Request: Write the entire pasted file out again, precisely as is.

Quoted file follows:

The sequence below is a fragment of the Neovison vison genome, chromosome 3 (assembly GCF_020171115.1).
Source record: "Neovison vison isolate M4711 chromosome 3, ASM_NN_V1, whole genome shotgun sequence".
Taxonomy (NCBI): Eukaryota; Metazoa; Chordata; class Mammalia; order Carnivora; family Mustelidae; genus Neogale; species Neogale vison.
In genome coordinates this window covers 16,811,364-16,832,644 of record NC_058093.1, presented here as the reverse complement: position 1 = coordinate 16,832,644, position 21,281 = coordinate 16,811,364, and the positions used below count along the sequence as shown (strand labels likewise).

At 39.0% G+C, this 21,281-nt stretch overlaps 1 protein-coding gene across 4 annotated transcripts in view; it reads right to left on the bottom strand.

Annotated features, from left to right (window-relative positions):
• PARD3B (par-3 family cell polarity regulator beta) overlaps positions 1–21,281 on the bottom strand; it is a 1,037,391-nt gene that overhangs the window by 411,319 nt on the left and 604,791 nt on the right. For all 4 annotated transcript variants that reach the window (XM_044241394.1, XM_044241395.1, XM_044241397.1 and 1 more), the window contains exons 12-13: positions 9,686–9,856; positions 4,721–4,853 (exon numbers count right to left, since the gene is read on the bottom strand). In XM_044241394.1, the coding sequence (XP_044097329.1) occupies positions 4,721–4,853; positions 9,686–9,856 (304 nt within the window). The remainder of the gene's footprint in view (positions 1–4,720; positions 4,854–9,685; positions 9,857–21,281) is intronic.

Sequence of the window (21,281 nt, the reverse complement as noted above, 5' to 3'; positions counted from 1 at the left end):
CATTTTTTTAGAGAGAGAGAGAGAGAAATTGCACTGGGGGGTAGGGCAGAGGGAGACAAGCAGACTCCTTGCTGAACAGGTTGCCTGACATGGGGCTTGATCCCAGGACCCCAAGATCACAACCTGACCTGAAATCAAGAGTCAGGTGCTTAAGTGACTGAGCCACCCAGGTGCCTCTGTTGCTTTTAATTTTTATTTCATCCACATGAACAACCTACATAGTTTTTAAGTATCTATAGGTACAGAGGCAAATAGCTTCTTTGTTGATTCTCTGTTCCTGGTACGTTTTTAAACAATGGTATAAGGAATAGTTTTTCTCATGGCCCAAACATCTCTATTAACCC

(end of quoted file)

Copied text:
The sequence below is a fragment of the Neovison vison genome, chromosome 3 (assembly GCF_020171115.1).
Source record: "Neovison vison isolate M4711 chromosome 3, ASM_NN_V1, whole genome shotgun sequence".
Taxonomy (NCBI): Eukaryota; Metazoa; Chordata; class Mammalia; order Carnivora; family Mustelidae; genus Neogale; species Neogale vison.
In genome coordinates this window covers 16,811,364-16,832,644 of record NC_058093.1, presented here as the reverse complement: position 1 = coordinate 16,832,644, position 21,281 = coordinate 16,811,364, and the positions used below count along the sequence as shown (strand labels likewise).

At 39.0% G+C, this 21,281-nt stretch overlaps 1 protein-coding gene across 4 annotated transcripts in view; it reads right to left on the bottom strand.

Annotated features, from left to right (window-relative positions):
• PARD3B (par-3 family cell polarity regulator beta) overlaps positions 1–21,281 on the bottom strand; it is a 1,037,391-nt gene that overhangs the window by 411,319 nt on the left and 604,791 nt on the right. For all 4 annotated transcript variants that reach the window (XM_044241394.1, XM_044241395.1, XM_044241397.1 and 1 more), the window contains exons 12-13: positions 9,686–9,856; positions 4,721–4,853 (exon numbers count right to left, since the gene is read on the bottom strand). In XM_044241394.1, the coding sequence (XP_044097329.1) occupies positions 4,721–4,853; positions 9,686–9,856 (304 nt within the window). The remainder of the gene's footprint in view (positions 1–4,720; positions 4,854–9,685; positions 9,857–21,281) is intronic.

Sequence of the window (21,281 nt, the reverse complement as noted above, 5' to 3'; positions counted from 1 at the left end):
CATTTTTTTAGAGAGAGAGAGAGAGAAATTGCACTGGGGGGTAGGGCAGAGGGAGACAAGCAGACTCCTTGCTGAACAGGTTGCCTGACATGGGGCTTGATCCCAGGACCCCAAGATCACAACCTGACCTGAAATCAAGAGTCAGGTGCTTAAGTGACTGAGCCACCCAGGTGCCTCTGTTGCTTTTAATTTTTATTTCATCCACATGAACAACCTACATAGTTTTTAAGTATCTATAGGTACAGAGGCAAATAGCTTCTTTGTTGATTCTCTGTTCCTGGTACGTTTTTAAACAATGGTATAAGGAATAGTTTTTCTCATGGCCCAAACATCTCTATTAACCC